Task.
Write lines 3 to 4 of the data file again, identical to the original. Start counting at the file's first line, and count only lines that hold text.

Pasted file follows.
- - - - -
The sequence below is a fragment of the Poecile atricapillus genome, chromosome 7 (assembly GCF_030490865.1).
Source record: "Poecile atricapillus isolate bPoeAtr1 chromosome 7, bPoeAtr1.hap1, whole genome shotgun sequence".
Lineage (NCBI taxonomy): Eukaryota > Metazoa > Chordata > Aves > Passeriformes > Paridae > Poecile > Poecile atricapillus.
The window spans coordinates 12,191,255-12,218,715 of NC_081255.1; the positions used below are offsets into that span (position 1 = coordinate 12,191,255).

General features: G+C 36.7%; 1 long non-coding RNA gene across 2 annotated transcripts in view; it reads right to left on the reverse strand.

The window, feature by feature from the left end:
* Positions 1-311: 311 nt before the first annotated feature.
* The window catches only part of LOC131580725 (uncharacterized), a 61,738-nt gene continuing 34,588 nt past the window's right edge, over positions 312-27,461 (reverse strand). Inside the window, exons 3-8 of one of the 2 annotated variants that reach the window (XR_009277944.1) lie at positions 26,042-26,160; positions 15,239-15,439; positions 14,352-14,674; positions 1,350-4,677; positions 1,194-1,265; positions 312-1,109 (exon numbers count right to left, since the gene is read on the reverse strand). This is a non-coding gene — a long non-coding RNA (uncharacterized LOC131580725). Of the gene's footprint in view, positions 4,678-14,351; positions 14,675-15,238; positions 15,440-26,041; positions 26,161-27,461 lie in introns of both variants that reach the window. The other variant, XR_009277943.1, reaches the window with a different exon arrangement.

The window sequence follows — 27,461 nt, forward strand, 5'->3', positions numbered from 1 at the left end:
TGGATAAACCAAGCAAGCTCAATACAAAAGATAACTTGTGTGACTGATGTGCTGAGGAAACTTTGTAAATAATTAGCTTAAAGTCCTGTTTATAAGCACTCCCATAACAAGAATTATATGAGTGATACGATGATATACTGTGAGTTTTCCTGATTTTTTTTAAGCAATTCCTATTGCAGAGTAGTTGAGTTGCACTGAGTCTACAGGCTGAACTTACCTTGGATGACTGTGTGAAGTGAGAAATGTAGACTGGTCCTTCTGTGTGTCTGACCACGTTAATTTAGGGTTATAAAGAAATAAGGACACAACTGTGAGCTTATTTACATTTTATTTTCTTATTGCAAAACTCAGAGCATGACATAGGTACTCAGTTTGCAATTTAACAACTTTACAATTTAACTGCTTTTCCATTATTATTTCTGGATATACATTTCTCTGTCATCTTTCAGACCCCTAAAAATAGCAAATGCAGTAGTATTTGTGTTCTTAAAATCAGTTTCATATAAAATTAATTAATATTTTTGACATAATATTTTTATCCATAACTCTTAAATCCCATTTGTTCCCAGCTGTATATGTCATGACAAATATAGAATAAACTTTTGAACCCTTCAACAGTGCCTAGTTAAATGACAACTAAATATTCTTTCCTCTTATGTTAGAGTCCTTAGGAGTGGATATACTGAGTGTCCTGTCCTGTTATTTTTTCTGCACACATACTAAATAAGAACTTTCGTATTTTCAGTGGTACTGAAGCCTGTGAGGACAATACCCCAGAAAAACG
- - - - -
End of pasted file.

Lineage (NCBI taxonomy): Eukaryota > Metazoa > Chordata > Aves > Passeriformes > Paridae > Poecile > Poecile atricapillus.
The window spans coordinates 12,191,255-12,218,715 of NC_081255.1; the positions used below are offsets into that span (position 1 = coordinate 12,191,255).